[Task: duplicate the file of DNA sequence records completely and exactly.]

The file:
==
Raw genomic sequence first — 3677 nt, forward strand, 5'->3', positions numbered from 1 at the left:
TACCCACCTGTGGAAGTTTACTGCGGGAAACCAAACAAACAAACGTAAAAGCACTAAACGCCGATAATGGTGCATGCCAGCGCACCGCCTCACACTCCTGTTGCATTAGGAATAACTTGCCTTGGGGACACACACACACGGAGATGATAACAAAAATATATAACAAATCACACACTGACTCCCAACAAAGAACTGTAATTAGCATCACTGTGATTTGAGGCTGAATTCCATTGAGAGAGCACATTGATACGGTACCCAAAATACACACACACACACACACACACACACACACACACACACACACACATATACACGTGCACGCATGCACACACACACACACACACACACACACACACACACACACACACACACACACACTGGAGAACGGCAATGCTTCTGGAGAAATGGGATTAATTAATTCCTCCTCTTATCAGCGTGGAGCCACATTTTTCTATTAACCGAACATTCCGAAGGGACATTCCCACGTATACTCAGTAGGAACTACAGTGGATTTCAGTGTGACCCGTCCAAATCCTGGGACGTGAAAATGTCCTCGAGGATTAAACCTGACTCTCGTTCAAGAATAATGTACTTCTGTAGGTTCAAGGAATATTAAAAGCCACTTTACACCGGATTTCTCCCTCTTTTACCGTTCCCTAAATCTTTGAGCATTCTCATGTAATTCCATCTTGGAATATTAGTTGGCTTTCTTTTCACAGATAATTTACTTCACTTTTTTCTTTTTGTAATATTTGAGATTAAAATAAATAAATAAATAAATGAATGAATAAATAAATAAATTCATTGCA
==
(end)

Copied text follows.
Raw genomic sequence first — 3677 nt, forward strand, 5'->3', positions numbered from 1 at the left:
TACCCACCTGTGGAAGTTTACTGCGGGAAACCAAACAAACAAACGTAAAAGCACTAAACGCCGATAATGGTGCATGCCAGCGCACCGCCTCACACTCCTGTTGCATTAGGAATAACTTGCCTTGGGGACACACACACACGGAGATGATAACAAAAATATATAACAAATCACACACTGACTCCCAACAAAGAACTGTAATTAGCATCACTGTGATTTGAGGCTGAATTCCATTGAGAGAGCACATTGATACGGTACCCAAAATACACACACACACACACACACACACACACACACACACACACACACATATACACGTGCACGCATGCACACACACACACACACACACACACACACACACACACACACACACACACACACTGGAGAACGGCAATGCTTCTGGAGAAATGGGATTAATTAATTCCTCCTCTTATCAGCGTGGAGCCACATTTTTCTATTAACCGAACATTCCGAAGGGACATTCCCACGTATACTCAGTAGGAACTACAGTGGATTTCAGTGTGACCCGTCCAAATCCTGGGACGTGAAAATGTCCTCGAGGATTAAACCTGACTCTCGTTCAAGAATAATGTACTTCTGTAGGTTCAAGGAATATTAAAAGCCACTTTACACCGGATTTCTCCCTCTTTTACCGTTCCCTAAATCTTTGAGCATTCTCATGTAATTCCATCTTGGAATATTAGTTGGCTTTCTTTTCACAGATAATTTACTTCACTTTTTTCTTTTTGTAATATTTGAGATTAAAATAAATAAATAAATAAATGAATGAATAAATAAATAAATTCATTGCA